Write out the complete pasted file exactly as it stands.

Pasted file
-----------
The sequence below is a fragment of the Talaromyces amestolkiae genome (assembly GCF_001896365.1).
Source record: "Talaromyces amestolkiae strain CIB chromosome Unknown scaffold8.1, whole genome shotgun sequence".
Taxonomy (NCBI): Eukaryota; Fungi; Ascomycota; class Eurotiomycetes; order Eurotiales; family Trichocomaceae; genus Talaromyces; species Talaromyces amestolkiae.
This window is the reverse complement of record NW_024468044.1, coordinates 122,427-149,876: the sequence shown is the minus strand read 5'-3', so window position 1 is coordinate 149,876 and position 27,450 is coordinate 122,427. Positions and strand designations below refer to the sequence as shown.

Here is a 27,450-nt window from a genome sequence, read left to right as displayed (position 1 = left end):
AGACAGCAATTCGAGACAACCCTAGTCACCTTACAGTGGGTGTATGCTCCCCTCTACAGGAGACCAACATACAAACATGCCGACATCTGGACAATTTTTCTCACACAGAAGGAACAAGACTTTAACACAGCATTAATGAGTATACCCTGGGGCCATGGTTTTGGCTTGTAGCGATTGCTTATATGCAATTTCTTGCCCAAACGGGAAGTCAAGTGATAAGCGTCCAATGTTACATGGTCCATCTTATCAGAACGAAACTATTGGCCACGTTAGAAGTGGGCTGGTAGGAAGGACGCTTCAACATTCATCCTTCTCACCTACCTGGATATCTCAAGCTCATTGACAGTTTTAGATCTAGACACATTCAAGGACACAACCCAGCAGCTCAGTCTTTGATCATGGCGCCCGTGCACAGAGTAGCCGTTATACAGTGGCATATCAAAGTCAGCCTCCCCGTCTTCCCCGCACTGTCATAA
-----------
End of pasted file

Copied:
The sequence below is a fragment of the Talaromyces amestolkiae genome (assembly GCF_001896365.1).
Source record: "Talaromyces amestolkiae strain CIB chromosome Unknown scaffold8.1, whole genome shotgun sequence".
Taxonomy (NCBI): Eukaryota; Fungi; Ascomycota; class Eurotiomycetes; order Eurotiales; family Trichocomaceae; genus Talaromyces; species Talaromyces amestolkiae.
This window is the reverse complement of record NW_024468044.1, coordinates 122,427-149,876: the sequence shown is the minus strand read 5'-3', so window position 1 is coordinate 149,876 and position 27,450 is coordinate 122,427. Positions and strand designations below refer to the sequence as shown.

Here is a 27,450-nt window from a genome sequence, read left to right as displayed (position 1 = left end):
AGACAGCAATTCGAGACAACCCTAGTCACCTTACAGTGGGTGTATGCTCCCCTCTACAGGAGACCAACATACAAACATGCCGACATCTGGACAATTTTTCTCACACAGAAGGAACAAGACTTTAACACAGCATTAATGAGTATACCCTGGGGCCATGGTTTTGGCTTGTAGCGATTGCTTATATGCAATTTCTTGCCCAAACGGGAAGTCAAGTGATAAGCGTCCAATGTTACATGGTCCATCTTATCAGAACGAAACTATTGGCCACGTTAGAAGTGGGCTGGTAGGAAGGACGCTTCAACATTCATCCTTCTCACCTACCTGGATATCTCAAGCTCATTGACAGTTTTAGATCTAGACACATTCAAGGACACAACCCAGCAGCTCAGTCTTTGATCATGGCGCCCGTGCACAGAGTAGCCGTTATACAGTGGCATATCAAAGTCAGCCTCCCCGTCTTCCCCGCACTGTCATAA